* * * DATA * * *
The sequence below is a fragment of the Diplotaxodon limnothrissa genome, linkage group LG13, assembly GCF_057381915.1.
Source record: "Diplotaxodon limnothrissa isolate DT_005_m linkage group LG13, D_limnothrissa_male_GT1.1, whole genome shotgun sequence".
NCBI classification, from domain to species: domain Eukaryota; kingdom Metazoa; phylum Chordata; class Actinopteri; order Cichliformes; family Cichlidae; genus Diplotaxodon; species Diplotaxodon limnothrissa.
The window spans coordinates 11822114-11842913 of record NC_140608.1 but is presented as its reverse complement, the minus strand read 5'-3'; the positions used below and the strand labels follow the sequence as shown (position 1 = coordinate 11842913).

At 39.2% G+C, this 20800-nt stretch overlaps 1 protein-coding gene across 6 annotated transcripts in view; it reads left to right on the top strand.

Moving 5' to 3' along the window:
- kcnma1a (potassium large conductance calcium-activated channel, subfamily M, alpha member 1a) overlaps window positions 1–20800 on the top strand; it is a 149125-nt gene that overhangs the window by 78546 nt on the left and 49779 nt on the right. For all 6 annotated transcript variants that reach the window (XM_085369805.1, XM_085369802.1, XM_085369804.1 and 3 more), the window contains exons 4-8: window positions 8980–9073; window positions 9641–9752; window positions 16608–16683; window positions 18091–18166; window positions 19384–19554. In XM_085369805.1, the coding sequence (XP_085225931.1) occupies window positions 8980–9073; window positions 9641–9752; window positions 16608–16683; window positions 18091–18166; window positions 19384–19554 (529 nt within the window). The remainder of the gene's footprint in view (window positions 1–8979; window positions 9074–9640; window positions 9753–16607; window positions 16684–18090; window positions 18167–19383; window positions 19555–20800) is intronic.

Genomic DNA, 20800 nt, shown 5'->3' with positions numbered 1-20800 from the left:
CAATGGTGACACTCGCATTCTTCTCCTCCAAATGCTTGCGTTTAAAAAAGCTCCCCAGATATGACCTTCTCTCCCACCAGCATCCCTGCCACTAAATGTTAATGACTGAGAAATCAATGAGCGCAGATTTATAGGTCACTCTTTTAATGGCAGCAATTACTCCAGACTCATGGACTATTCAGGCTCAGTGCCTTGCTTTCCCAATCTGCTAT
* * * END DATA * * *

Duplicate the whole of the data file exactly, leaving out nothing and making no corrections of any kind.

The sequence below is a fragment of the Diplotaxodon limnothrissa genome, linkage group LG13, assembly GCF_057381915.1.
Source record: "Diplotaxodon limnothrissa isolate DT_005_m linkage group LG13, D_limnothrissa_male_GT1.1, whole genome shotgun sequence".
NCBI classification, from domain to species: domain Eukaryota; kingdom Metazoa; phylum Chordata; class Actinopteri; order Cichliformes; family Cichlidae; genus Diplotaxodon; species Diplotaxodon limnothrissa.
The window spans coordinates 11822114-11842913 of record NC_140608.1 but is presented as its reverse complement, the minus strand read 5'-3'; the positions used below and the strand labels follow the sequence as shown (position 1 = coordinate 11842913).

At 39.2% G+C, this 20800-nt stretch overlaps 1 protein-coding gene across 6 annotated transcripts in view; it reads left to right on the top strand.

Moving 5' to 3' along the window:
- kcnma1a (potassium large conductance calcium-activated channel, subfamily M, alpha member 1a) overlaps window positions 1–20800 on the top strand; it is a 149125-nt gene that overhangs the window by 78546 nt on the left and 49779 nt on the right. For all 6 annotated transcript variants that reach the window (XM_085369805.1, XM_085369802.1, XM_085369804.1 and 3 more), the window contains exons 4-8: window positions 8980–9073; window positions 9641–9752; window positions 16608–16683; window positions 18091–18166; window positions 19384–19554. In XM_085369805.1, the coding sequence (XP_085225931.1) occupies window positions 8980–9073; window positions 9641–9752; window positions 16608–16683; window positions 18091–18166; window positions 19384–19554 (529 nt within the window). The remainder of the gene's footprint in view (window positions 1–8979; window positions 9074–9640; window positions 9753–16607; window positions 16684–18090; window positions 18167–19383; window positions 19555–20800) is intronic.

Genomic DNA, 20800 nt, shown 5'->3' with positions numbered 1-20800 from the left:
CAATGGTGACACTCGCATTCTTCTCCTCCAAATGCTTGCGTTTAAAAAAGCTCCCCAGATATGACCTTCTCTCCCACCAGCATCCCTGCCACTAAATGTTAATGACTGAGAAATCAATGAGCGCAGATTTATAGGTCACTCTTTTAATGGCAGCAATTACTCCAGACTCATGGACTATTCAGGCTCAGTGCCTTGCTTTCCCAATCTGCTAT